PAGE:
Have you written your masterpiece yet? I hope so, but what is a masterpiece? I think a masterpiece is a haiku (or tanka) that has the power, the strength, to become a classic or an evergreen.
Here at CDHK I have often shared that beautiful masterpiece by Matsuo Basho (1644-1694), that is renown even by people who are not familiair with haiku. You all will already know which haiku I mean, we even created an exclusive CDHK E-book inspired on that renown haiku ...
a frog jumps
© Basho (Tr. Chèvrefeuille)
I think you all agree that this is a masterpiece ...
Another masterpiece, in my opinion, is that beauty by Chiyo-Ni about the Morning Glories:
the well bucket-entangled,
I ask for water
For sure you will know other masterpieces by classical (and non-classical) haiku (or tanka) poets, but the goal of this new feature isn't the quest for known (renown) masterpieces, but to create masterpieces, it's a real challenge, because you, my dear haijin, visitors and travelers, have to challenge yourself to create your masterpiece.
What makes a haiku (or tanka) a masterpiece? Well ... I will give it a try to tell you what a haiku (or tanka) makes a masterpiece in my opinion.
First: It has to describe a moment that got your attention.
Second: You have to use the right words. Words that describe the moment in its true way.
Third: Maybe ... use the classical way of creating haiku (or tanka) (as mentioned in CDHK Lecture One above in the menu).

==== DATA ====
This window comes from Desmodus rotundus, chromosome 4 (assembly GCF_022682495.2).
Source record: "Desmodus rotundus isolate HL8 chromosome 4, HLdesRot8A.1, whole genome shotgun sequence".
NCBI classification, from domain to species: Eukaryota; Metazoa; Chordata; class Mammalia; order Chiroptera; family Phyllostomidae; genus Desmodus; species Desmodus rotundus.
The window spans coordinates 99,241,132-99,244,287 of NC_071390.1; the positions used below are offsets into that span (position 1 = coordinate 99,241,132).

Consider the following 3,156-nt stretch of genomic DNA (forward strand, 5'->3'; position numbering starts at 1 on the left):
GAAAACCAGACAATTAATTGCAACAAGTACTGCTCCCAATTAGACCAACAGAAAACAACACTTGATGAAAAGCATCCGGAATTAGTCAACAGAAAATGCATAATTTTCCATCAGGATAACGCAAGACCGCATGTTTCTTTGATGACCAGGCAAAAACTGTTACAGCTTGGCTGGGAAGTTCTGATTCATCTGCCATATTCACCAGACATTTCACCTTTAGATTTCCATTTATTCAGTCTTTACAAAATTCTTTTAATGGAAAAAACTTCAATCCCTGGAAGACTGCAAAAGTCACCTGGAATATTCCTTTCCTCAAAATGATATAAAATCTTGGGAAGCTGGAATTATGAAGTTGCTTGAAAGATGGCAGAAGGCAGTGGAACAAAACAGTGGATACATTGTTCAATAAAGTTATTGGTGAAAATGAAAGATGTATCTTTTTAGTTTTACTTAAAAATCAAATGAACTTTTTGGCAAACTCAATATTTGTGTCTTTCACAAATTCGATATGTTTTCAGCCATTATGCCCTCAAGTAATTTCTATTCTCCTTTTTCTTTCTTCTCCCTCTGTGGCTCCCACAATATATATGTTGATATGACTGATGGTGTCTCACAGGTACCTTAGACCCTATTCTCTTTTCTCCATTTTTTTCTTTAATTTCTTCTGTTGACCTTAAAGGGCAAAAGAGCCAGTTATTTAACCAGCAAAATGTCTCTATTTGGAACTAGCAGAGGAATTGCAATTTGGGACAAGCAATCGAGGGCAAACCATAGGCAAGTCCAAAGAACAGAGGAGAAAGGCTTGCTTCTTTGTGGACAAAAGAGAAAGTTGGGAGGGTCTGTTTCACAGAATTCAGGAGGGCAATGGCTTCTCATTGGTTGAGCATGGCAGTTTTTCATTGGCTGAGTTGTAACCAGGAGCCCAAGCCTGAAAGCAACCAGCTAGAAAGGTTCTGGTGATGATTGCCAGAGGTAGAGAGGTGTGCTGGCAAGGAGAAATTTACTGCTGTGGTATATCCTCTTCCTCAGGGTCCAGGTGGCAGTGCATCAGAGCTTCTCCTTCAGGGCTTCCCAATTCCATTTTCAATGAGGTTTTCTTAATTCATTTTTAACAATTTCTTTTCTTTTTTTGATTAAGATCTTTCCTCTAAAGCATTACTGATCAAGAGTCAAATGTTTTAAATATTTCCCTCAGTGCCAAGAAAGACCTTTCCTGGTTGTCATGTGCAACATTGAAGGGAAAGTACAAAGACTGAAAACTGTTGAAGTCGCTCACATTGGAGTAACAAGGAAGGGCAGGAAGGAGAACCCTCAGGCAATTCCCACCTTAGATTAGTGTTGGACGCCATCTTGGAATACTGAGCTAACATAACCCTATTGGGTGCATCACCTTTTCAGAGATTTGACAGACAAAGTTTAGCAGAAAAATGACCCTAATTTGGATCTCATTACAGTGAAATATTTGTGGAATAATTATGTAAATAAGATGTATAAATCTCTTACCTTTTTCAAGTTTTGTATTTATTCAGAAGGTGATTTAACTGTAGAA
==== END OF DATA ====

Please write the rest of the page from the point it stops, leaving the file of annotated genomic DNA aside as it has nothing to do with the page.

Fourth: It has been written right from the heart or soul not the mind.
Fifth: It's (maybe) in the sense and tone of the classical haiku (tanka) poets.
Sixth: It has to be ... how shall I say it ... be your child, your creation ... in a masterpiece we can read, between the lines, the poet who created it.
scent of Honeysuckle
arouses the senses of youngsters
hot summer night
Not a masterpiece maybe, but all the above things mentioned are there.
This new feature is a tough one I think, but I also think you all can do it. You are all devoted members of CDHK, but above that you are all devoted haiku (and tanka) poets ... so I think you all can do it ... create your masterpiece and share it with us all.
With this new feature I also hope to talk you over to create a new exclusive CDHK E-book with these masterpieces ...
This new feature is awesome I think and for this introductory episode I have also a nice theme for you to work with. In the logo of this new feature you see a Japanese woodblock print by Hiroshige (1797-1858) titled "Men poling boats past a bank with willows".
|Wind Blown Grass Across The Moon - Hiroshige|
Utagawa Hiroshige, was a Japanese ukiyo-e artist, considered the last great master of that tradition.
Hiroshige is best known for his landscapes, and for his depictions of birds and flowers.
The subjects of his work were atypical of the ukiyo-e genre, whose typical focus was on beautiful women, popular actors, and other scenes of the urban pleasure districts of Japan's Edo period (1603–1868). The popular Thirty-six Views of Mount Fuji series by Hokusai was a strong influence on Hiroshige's choice of subject, though Hiroshige's approach was more poetic and ambient than Hokusai's bolder, more formal prints.
The above painting by Hiroshige, Wind Blown Grass Across The Moon, is a wonderful painting ... a masterpiece ... Look at the poetic scene, the simple use of colors. Just a few lines to tell the whole story. That's the way to create a masterpiece.
Lilies of the valley
their sweet perfume makes me drowsy
hot summer night
between silken sheets her warmth
A challenging new feature ... NOW OPEN for your submissions. This episode will remain open until May 17th at noon (CEST). This new feature I will publish once a week.
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